More considerate behaviour is what the authorities are after, having stopped over 700 cyclists and personal mobility device (PMD) users for unsafe riding since May.
Three in five were e-bike users caught riding on footpaths, which is not allowed.
The remainder were stopped for infringements such as not having a light while riding at night, riding recklessly and speeding.
In May, the Land Transport Authority (LTA) launched its Active Mobility Enforcement team to police foot and cycling paths. It has since conducted more than 400 enforcement operations across the island, the authority said in a statement yesterday.
Right now, the team is giving only advisories to errant riders and handing out brochures on safe riding.
In May, the LTA launched its Active Mobility Enforcement team...
Right now, the team is giving only advisories to errant riders and handing out brochures on safe riding. This is because the legislative changes that will give it powers to issue fines are not yet law, though they are likely to be debated in Parliament before the end of the year.
This is because the legislative changes that will give it powers to issue fines are not yet law, though they are likely to be debated in Parliament before the end of the year.
The changes will allow bicycles and PMDs on footpaths, to encourage the use of these devices for short trips. E-bikes, however, are allowed only on cycling paths, park connectors and the road.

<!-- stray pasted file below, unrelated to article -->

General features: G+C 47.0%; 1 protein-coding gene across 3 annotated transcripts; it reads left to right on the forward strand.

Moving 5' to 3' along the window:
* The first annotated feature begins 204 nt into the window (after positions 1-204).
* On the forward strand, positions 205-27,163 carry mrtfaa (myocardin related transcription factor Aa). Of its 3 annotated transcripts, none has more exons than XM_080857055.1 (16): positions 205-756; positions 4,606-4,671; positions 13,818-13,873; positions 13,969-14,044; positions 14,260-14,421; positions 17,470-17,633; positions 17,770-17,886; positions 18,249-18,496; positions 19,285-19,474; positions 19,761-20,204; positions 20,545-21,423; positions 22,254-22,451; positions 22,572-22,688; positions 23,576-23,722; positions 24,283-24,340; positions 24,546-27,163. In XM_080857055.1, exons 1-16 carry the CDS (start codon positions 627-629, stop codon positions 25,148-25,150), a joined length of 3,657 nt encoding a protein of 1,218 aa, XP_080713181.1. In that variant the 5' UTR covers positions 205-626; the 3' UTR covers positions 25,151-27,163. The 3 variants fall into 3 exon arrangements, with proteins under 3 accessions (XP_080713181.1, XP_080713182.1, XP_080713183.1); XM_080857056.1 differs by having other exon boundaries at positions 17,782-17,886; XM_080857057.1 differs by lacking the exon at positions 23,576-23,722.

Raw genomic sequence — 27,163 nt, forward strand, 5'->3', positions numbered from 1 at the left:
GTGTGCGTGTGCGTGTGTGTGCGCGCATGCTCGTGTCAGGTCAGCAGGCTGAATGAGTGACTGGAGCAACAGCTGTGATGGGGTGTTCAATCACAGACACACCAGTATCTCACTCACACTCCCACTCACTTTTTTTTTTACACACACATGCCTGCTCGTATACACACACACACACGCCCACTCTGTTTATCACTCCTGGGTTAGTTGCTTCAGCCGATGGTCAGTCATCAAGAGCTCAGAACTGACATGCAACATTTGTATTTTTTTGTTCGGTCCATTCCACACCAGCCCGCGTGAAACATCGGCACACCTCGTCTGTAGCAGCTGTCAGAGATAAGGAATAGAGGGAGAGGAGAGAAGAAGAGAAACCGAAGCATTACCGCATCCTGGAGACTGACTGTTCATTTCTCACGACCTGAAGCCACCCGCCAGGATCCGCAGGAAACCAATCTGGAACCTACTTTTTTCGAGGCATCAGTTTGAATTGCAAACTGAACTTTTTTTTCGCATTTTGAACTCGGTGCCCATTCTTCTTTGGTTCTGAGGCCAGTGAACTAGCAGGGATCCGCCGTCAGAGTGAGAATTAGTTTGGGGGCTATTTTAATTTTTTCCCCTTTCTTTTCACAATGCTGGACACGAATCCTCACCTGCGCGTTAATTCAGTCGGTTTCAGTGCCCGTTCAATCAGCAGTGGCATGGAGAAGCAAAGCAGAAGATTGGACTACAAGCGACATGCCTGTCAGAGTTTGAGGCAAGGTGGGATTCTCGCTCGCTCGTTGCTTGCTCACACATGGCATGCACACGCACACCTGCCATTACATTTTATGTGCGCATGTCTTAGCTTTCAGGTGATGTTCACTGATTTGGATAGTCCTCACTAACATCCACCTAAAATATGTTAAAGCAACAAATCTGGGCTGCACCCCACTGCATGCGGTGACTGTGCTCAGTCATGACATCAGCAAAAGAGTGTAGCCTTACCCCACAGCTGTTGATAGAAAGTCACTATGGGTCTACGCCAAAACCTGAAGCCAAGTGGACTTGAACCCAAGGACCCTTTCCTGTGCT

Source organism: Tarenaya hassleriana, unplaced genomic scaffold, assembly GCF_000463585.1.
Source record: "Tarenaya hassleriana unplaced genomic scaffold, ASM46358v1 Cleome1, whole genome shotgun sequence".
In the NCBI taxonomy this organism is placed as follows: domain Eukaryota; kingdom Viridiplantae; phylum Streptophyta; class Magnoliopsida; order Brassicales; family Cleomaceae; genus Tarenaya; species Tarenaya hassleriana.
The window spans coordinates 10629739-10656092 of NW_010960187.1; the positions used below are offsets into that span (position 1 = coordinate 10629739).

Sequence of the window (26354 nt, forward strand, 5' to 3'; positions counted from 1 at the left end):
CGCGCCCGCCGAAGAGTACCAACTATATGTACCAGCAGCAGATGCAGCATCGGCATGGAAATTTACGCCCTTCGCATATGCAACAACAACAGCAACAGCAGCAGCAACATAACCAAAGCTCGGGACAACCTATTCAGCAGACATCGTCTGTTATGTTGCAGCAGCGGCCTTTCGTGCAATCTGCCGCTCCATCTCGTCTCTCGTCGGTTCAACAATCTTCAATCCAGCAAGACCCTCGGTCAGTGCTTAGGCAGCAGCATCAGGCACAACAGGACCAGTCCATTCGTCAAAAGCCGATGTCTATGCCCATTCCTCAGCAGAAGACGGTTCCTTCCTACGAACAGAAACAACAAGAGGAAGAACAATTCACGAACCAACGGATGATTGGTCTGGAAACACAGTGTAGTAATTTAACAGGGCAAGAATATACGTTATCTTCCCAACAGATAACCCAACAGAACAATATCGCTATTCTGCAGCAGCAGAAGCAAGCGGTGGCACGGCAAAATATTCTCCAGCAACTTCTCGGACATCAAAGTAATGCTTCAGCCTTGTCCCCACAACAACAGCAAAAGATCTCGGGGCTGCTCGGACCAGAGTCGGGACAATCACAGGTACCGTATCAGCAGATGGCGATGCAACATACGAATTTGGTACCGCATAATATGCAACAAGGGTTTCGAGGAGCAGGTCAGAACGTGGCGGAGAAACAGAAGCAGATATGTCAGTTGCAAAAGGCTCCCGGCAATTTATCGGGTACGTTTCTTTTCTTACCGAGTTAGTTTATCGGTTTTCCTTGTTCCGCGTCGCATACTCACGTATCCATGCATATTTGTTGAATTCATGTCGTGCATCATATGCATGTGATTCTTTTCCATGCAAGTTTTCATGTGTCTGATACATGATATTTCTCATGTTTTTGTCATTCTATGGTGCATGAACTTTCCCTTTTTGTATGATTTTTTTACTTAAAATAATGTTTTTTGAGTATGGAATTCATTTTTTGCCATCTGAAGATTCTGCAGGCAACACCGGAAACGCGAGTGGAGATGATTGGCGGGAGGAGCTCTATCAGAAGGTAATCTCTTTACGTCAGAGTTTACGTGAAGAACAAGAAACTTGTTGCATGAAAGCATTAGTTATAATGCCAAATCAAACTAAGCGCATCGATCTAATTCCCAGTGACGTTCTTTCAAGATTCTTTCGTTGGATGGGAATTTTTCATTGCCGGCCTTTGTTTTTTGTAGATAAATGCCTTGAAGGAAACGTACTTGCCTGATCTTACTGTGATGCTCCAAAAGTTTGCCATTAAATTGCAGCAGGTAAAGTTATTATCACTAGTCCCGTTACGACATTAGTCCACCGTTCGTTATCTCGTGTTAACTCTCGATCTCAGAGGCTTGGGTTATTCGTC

Yesterday morning, a team of eight LTA officers conducted a two-hour enforcement exercise in Taman Jurong, together with the Traffic Police. The area is heavily plied by residents who cycle or use PMDs to get to work in the Jurong Port vicinity.
The officers were keeping an eye out for reckless riders, and those using PMDs that did not meet weight criteria or speed limits, said Mr Willy Soo, deputy manager at the Active Mobility Enforcement section. The upcoming rules will set a speed limit of 15kmh on footpaths, and require all PMDs to be under 20kg.
Besides giving out about 360 brochures, the officers also checked e-bikes in case they were illegally modified. Those whose e-bikes looked like they might be will need further inspections.
Five advisories were also handed out for unsafe riding such as failing to give way to pedestrians.
Forklift driver Michael Lee, 53, was on his way to work on his e-bike when he was stopped.
It was not modified so Mr Lee was allowed to go on after he was given a safe riding brochure.
"I just want to go to work; I don't need to go fast," said Mr Lee. But he said speedsters were common in the area, with many modifying their rides to look like motorcycles.
Port officer Toh Soon Chong, 42, said e-bike and e-scooter users need to slow down when they see elderly pedestrians or children.
Last month, a serious accident occurred in which a 53-year-old housewife was knocked down by an e-scooter in Pasir Ris.
Madam Ang Liu Kiow, who needed brain surgery, was transferred to a normal ward last week, but is still unconscious. A 17-year-old e-scooter rider was arrested.
Her son, undergraduate Wilson Leong, 22, feels more enforcement will help prevent serious accidents from happening.
"There are a handful of them who speed recklessly. They are the black sheep," he said. "If we can identify, and educate or punish them, it would be better for the community."